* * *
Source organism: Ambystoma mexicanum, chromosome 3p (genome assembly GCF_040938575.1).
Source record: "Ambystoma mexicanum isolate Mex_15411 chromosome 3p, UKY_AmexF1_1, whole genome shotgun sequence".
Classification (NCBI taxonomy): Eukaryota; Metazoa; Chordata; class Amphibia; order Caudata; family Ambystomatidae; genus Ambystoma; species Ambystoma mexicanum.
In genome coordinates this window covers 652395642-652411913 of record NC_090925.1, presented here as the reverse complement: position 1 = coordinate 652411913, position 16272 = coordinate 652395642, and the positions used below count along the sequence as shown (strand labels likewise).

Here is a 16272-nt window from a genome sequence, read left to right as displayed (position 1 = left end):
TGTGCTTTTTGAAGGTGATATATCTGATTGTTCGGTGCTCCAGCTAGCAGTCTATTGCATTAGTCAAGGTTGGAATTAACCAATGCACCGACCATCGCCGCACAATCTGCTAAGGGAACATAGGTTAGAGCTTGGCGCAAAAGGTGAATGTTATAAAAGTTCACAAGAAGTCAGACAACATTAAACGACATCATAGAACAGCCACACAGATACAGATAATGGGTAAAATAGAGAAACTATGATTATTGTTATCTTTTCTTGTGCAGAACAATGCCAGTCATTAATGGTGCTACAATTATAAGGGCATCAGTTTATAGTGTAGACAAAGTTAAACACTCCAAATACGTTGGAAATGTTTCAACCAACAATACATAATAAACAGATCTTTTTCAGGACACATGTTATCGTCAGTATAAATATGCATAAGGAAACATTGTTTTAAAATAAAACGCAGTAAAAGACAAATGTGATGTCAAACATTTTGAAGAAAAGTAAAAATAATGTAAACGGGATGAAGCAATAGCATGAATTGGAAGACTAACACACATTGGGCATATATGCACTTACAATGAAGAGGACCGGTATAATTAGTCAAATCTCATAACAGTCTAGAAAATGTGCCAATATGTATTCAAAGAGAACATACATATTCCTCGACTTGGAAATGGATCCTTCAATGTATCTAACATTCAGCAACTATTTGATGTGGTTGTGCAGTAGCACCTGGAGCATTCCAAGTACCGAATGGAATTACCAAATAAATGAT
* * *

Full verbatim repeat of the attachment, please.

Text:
Source organism: Ambystoma mexicanum, chromosome 3p (genome assembly GCF_040938575.1).
Source record: "Ambystoma mexicanum isolate Mex_15411 chromosome 3p, UKY_AmexF1_1, whole genome shotgun sequence".
Classification (NCBI taxonomy): Eukaryota; Metazoa; Chordata; class Amphibia; order Caudata; family Ambystomatidae; genus Ambystoma; species Ambystoma mexicanum.
In genome coordinates this window covers 652395642-652411913 of record NC_090925.1, presented here as the reverse complement: position 1 = coordinate 652411913, position 16272 = coordinate 652395642, and the positions used below count along the sequence as shown (strand labels likewise).

Here is a 16272-nt window from a genome sequence, read left to right as displayed (position 1 = left end):
TGTGCTTTTTGAAGGTGATATATCTGATTGTTCGGTGCTCCAGCTAGCAGTCTATTGCATTAGTCAAGGTTGGAATTAACCAATGCACCGACCATCGCCGCACAATCTGCTAAGGGAACATAGGTTAGAGCTTGGCGCAAAAGGTGAATGTTATAAAAGTTCACAAGAAGTCAGACAACATTAAACGACATCATAGAACAGCCACACAGATACAGATAATGGGTAAAATAGAGAAACTATGATTATTGTTATCTTTTCTTGTGCAGAACAATGCCAGTCATTAATGGTGCTACAATTATAAGGGCATCAGTTTATAGTGTAGACAAAGTTAAACACTCCAAATACGTTGGAAATGTTTCAACCAACAATACATAATAAACAGATCTTTTTCAGGACACATGTTATCGTCAGTATAAATATGCATAAGGAAACATTGTTTTAAAATAAAACGCAGTAAAAGACAAATGTGATGTCAAACATTTTGAAGAAAAGTAAAAATAATGTAAACGGGATGAAGCAATAGCATGAATTGGAAGACTAACACACATTGGGCATATATGCACTTACAATGAAGAGGACCGGTATAATTAGTCAAATCTCATAACAGTCTAGAAAATGTGCCAATATGTATTCAAAGAGAACATACATATTCCTCGACTTGGAAATGGATCCTTCAATGTATCTAACATTCAGCAACTATTTGATGTGGTTGTGCAGTAGCACCTGGAGCATTCCAAGTACCGAATGGAATTACCAAATAAATGAT